I wondered what organization or church the two men represented. It was clear that whatever they were trying to sell was not working out for them because they were moving quickly between the houses on the other side of the street. I remember trying to focus on my assignment, but my mind wandered regarding the the possibilities of the speech the pair were giving to my neighbors.

When the doorbell finally rang, I sprinted to the front door with my bible in tow.

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“Good afternoon sir,” they chimed simultaneously with seemingly forced smiles that almost hurt to witness. “Have you heard about our Lord and Savior Jesus Christ?” I mumbled something in response about being a Christian, but they continued as if I wasn’t really standing there.

“Are you aware of God’s impending destruction of the earth? We have failed to be obedient, and God is surely going to rain down his wrath upon all of us. There will be earthquakes, floods, and famines. Nothing can stop God’s judgement, but we can save you.”

“Tell me more,” I replied.

“Well, Satan and his demons were cast down to earth in 1914 which initiated the End Times. Over the years he has begun to take over human governments in order to create evil on earth. God will come to destroy Satan, and this entire earth with him, but if you join us, God will protect you from his armageddon.”

Now, before I continue, I urge you to remember that I was a young and foolish biblical studies student, convinced that I knew everything there was to know about God, faith, and scripture.

And so, it came to pass that after listening to these two men describe for me the fall of Satan having occurred at the beginning of the 20th century, and their ability to save me from God’s impending destruction, I could no longer contain myself…

“Where does it say that in the Bible?”

“Well, if you look at our pamphlet, it clearly outlines…”

“Where does it say that in the Bible?”

“These charts will show how natural disasters are connected to Satan…”

“Where does it say that in the Bible? I’ve got one right here, and I would love for you to show me where your facts come from.”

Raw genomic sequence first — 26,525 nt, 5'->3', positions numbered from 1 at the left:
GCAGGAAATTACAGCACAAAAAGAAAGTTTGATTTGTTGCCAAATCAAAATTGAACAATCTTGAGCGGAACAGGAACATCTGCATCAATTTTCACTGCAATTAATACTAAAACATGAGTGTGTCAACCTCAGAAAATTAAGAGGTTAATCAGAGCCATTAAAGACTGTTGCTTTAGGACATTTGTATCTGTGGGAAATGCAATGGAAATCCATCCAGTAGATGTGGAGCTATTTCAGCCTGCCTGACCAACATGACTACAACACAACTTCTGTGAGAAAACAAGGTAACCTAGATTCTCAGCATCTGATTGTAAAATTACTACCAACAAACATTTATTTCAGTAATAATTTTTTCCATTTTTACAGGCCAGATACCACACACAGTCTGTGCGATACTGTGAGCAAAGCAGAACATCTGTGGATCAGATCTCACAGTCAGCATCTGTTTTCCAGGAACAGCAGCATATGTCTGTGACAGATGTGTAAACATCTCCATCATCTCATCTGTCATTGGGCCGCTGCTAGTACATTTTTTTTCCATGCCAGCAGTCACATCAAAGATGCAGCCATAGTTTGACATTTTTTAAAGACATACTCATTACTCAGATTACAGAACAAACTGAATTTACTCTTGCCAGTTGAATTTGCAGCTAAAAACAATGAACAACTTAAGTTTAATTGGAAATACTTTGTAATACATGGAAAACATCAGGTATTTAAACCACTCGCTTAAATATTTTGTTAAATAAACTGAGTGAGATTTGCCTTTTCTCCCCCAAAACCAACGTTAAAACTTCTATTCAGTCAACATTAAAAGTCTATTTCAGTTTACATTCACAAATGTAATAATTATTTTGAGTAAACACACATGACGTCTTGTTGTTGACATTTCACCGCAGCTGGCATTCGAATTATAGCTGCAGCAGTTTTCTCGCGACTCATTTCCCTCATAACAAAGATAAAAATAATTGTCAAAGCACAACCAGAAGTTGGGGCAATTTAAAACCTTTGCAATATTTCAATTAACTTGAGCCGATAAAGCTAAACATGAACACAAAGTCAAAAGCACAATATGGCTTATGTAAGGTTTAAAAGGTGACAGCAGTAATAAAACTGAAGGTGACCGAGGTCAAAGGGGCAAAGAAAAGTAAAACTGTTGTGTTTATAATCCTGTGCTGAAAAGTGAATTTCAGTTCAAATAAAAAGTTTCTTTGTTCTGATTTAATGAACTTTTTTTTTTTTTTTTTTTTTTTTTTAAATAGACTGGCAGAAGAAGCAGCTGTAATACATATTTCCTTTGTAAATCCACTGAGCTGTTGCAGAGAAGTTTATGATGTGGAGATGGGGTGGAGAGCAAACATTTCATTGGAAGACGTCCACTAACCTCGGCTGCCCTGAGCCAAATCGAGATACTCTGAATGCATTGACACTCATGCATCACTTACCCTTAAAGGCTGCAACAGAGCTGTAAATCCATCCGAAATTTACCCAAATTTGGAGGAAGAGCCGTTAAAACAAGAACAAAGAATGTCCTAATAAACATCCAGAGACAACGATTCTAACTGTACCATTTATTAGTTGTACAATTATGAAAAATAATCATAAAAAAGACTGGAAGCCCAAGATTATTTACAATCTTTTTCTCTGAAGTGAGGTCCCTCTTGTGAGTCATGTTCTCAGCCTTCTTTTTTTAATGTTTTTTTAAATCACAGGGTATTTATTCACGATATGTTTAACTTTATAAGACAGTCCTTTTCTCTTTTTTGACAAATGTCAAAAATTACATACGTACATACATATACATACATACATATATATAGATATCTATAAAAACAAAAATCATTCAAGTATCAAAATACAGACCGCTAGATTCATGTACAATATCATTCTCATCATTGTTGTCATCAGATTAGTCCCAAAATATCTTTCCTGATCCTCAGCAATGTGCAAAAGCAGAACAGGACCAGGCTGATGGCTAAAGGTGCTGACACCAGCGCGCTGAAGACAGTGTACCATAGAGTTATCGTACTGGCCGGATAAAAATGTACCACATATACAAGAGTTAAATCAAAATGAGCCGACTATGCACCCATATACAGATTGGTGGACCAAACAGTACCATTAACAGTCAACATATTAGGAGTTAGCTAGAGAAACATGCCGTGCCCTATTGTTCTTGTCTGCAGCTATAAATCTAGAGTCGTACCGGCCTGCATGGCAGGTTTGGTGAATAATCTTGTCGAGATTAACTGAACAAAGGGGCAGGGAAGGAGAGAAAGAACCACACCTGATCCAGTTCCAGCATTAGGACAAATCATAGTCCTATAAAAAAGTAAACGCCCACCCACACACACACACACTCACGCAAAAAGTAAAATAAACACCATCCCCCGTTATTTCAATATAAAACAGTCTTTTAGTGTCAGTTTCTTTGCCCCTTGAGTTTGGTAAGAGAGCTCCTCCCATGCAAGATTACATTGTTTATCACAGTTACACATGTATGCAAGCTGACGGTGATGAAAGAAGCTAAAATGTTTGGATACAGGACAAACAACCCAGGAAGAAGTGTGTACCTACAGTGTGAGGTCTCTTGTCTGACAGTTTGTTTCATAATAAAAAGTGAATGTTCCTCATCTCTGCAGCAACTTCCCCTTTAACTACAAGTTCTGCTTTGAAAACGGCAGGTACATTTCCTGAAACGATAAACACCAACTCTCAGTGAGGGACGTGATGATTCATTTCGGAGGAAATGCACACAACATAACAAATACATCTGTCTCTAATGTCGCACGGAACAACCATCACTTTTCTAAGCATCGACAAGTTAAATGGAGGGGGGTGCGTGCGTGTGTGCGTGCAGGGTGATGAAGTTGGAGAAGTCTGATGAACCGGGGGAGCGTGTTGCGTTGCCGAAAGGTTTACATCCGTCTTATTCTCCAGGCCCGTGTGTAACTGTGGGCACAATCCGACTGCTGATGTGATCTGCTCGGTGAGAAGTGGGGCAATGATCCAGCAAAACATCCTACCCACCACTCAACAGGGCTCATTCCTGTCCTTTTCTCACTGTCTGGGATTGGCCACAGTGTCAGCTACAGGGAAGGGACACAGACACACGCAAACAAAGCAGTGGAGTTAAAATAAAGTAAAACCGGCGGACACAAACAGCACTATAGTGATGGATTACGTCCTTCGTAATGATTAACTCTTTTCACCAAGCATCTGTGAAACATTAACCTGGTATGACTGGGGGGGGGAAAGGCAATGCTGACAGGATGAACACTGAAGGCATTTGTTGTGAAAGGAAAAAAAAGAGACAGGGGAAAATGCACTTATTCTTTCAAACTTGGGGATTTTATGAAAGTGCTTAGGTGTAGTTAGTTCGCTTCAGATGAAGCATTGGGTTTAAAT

At that point they slowly started to step away from the door, thanked me for my time, and continued their evangelistic work to the rest of the neighborhood.

Thinking back upon that interaction, I regret the poor Christian hospitality I showed those two men. I had a predetermined commitment to scripture that blinded me from hearing them out and kindly responding to their interpretive theology. However, I believe the interaction does point to a faulty mode of reading God’s Word that has plagued the church from the beginning.

Marcion was a Christian bishop during the first century. Like many Christians, he saw discrepancies between the actions of God in the Old Testament and during the time of the New Testament. And after wrestling with the differences, Marcion proposed completely rejecting the existence of the God described in the Jewish scriptures, and also argued for omitting the sections of the New Testament that were connected with the Old. Central for Marcion’s edited bible was the idea that the teachings of Jesus were incompatible with the actions of God as found in the Hebrew Scriptures.

After numerous debates, fights, and even scandals Marcion was declared a heretic by the early church fathers and was removed from the church.

Like the two men who came knocking on my door, Marcion (and many others) had a very tunnel-visioned understanding of scripture. If it did not agree with their beliefs, they omitted it, they ignored it, and they taught in spite of it.

Without a doubt, if you read through the stories of the Old and New Testaments you will discover a number of difficulties regarding the actions of God throughout time. Wrestling with these changes has been a part of the church’s history from the very beginning and still takes place today. To fully address these differences it would take numerous sermons series and bible studies, and certainly cannot be fully proclaimed in one sermon. If this is something that you really wrestle with we can talk about doing something in greater detail down the road, but for today’s purposes we can only accomplish so much.